David Y.H. Lui, Celia Duthie & The Fighting TemeraireSaturday, February 16, 2008
Before Thursday's ballet began I was in the lobby with my companion Abraham Rogatnick. I noticed an old man barely able to walk with his cane. I have been blessed not only with a photographic memory for faces but also with a memory for a face that may have changed after so many years. I acknowledged the man and introduced him to Rogatnick (who surely did know him and that was so), "Mr Lui (David Y.H.) this is Abraham Rogatnick."
Lui almost singlehandedly made dance a presence in Vancouver. Here he was coming into the "house he built" a virtual unknown. I felt sad. In happier times I photographed Lui by the side of the old Greyhound Bus station on Dunsmuir and Cambie. In those days they painted murals (on the Cambie side) on the high walls to decorate and hide the buses that were parked behind.
During the evening I recognized many of my former photographic subjects and some that I want to photograph soon. They were/are architects, writers and dancers. They are the lifeblood of our city's cultural existence. It is a pity that our city so soon forgets. We even do that (forget) the very men and women who made it all happen.
Yesterday I received a phone call from a woman who introduced herself, "Hi Alex this is your friend from Elba." Since Celia Duthie closed shop and moved first to Galeano and then to Salt Spring Island I have insisted that there is no way this active and powerful woman would ever live in exile on "Elba" as Napoleon did. She is soon to return. Of this I am convinced even though this time Celia is coming only for a visit with husband Nick. "We are really happy on Salt Spring and our furniture business/store/gallery is doing very well. Someday our furniture (mostly beautiful bookcases)will be sold at high prices at Sotheby's."
Sometime next week I will lunch with Celia and it will be like old times. Any idea that had some merit could be realized if you went to her, and I did many times. Once, most memorably (it was raining that day), she took me from her store on the corner of Robson and Hornby to the Vancouver Hotel through tunnels and passageways I did not know existed. We had lunch (we shared a club sandwich) in the central lounge that featured then and still features the women sphinxes.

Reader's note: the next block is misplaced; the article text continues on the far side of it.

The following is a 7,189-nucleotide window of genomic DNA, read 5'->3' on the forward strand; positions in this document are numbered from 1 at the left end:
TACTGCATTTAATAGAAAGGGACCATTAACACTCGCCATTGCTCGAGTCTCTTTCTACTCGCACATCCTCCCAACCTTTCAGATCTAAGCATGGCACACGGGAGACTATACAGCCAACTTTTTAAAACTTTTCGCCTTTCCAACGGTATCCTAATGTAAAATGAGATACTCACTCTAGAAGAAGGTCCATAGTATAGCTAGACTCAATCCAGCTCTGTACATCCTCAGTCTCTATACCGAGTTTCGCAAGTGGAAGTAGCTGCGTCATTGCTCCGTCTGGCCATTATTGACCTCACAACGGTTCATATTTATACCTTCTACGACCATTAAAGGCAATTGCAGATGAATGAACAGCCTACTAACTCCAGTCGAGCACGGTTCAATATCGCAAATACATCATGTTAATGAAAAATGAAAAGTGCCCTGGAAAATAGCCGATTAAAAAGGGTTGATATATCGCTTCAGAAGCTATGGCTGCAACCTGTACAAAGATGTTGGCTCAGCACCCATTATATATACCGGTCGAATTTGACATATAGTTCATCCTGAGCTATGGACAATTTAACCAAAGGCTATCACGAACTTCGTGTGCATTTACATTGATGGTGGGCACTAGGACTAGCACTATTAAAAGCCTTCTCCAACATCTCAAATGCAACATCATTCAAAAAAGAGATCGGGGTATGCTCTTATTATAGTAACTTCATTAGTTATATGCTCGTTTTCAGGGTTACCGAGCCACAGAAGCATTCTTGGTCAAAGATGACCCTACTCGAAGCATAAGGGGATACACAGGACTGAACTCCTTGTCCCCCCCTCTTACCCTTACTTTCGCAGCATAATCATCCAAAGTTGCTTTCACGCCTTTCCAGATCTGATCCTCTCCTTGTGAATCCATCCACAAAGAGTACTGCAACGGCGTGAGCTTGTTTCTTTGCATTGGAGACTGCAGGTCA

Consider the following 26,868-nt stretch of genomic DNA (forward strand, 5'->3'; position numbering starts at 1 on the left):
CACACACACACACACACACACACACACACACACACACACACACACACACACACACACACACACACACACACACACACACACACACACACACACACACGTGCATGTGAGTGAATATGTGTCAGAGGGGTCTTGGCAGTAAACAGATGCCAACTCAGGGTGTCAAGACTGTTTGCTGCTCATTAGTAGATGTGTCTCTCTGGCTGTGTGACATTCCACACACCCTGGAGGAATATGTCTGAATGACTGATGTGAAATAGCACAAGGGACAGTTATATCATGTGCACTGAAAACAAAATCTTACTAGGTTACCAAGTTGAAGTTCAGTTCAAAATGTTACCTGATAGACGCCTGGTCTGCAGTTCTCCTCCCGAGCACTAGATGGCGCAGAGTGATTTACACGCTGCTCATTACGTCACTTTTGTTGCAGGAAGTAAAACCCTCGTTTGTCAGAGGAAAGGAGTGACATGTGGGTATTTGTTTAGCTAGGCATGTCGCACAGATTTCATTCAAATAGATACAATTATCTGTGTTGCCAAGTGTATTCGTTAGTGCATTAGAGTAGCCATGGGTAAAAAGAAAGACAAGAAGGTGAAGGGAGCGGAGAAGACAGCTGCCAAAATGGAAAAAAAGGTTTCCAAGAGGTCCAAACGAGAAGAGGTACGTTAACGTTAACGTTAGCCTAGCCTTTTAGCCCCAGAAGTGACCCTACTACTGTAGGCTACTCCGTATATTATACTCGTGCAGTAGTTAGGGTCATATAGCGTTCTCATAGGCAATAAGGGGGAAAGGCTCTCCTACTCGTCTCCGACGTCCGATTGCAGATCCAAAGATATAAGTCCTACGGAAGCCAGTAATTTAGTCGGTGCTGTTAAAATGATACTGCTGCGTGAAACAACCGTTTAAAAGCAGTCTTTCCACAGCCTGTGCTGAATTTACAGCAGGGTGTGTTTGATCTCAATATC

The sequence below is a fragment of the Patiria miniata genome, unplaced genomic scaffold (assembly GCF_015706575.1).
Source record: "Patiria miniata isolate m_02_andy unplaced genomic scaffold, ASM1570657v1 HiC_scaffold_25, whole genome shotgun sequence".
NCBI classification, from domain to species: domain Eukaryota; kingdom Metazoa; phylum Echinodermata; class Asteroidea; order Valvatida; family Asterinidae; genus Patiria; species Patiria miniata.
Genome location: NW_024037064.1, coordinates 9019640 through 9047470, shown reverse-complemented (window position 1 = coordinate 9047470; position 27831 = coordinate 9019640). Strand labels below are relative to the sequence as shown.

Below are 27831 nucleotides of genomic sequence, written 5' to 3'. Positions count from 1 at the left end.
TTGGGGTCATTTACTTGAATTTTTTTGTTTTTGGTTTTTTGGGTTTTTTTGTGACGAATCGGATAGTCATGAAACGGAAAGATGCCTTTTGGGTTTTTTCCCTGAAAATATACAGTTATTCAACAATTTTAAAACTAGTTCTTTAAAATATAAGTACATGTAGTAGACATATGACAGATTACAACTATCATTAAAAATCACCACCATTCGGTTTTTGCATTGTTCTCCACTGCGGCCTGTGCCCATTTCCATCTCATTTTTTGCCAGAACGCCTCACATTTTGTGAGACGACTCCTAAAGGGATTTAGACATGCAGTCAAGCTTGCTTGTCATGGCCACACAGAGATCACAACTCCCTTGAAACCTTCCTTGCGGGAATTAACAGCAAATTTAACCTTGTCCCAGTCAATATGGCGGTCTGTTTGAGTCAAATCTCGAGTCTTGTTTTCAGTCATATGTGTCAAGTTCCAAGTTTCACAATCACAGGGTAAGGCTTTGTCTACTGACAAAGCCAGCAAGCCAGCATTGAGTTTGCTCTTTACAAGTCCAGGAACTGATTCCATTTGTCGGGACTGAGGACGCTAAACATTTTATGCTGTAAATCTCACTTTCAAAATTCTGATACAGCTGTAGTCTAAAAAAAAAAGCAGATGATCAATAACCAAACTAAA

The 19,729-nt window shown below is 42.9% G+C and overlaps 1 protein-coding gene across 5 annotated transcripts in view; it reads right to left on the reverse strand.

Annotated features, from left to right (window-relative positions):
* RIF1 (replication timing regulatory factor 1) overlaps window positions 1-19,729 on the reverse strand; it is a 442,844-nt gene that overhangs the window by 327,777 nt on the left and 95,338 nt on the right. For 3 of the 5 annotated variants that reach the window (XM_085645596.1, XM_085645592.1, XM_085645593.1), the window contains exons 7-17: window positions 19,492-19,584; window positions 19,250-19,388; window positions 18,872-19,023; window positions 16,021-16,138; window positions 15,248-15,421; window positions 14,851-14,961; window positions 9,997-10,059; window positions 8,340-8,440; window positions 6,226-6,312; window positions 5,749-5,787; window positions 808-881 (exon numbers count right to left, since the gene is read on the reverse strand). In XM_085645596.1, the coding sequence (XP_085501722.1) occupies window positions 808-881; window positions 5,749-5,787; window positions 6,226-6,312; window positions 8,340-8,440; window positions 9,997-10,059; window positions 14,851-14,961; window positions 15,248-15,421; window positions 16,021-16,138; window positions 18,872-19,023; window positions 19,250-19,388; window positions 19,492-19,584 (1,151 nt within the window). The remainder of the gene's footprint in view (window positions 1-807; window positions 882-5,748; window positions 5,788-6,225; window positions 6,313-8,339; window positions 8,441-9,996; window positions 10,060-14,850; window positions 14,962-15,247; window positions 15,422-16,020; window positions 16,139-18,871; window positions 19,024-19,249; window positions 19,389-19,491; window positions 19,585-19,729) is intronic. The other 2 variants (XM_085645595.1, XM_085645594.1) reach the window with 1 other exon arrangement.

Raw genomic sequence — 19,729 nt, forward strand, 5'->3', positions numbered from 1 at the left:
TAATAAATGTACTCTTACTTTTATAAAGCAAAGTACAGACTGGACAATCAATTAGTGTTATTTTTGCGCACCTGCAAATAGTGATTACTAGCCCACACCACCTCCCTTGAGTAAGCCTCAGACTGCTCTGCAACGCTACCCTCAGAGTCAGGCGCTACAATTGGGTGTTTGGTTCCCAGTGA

In looking forward to lunch with Celia (the Vancouver Hotel, naturally) I remember all those other pleasant times we had together. Once we walked on Galeano and she showed me some open caves which I photographed with my Widelux panoramic camera.
It all reminds me of other good times I have had in Vancouver. They have been dance openings and concerts, openings of new buildings and art shows. What they all have in common is a sad ephemeral character. If you forget them then they never existed.
It further brings to mind one of my favourite paintings by J.M.W. Turner. It is called The Fighting Temeraire tugged to her last birth to be broken up (1839). She had fought valiantly at Trafalgar and here she was being pushed by a smoke-spewing tug boat that represented the future of naval warfare and eventually to the pushing of buttons without seeing the face of your enemy. It was a ship that helped defeat Napoleon but it did not prevent him from leaving Elba. It is my hope that someday, our very own version of the exile in Elba will escape and bring us some excitement. Our city would be better off for it.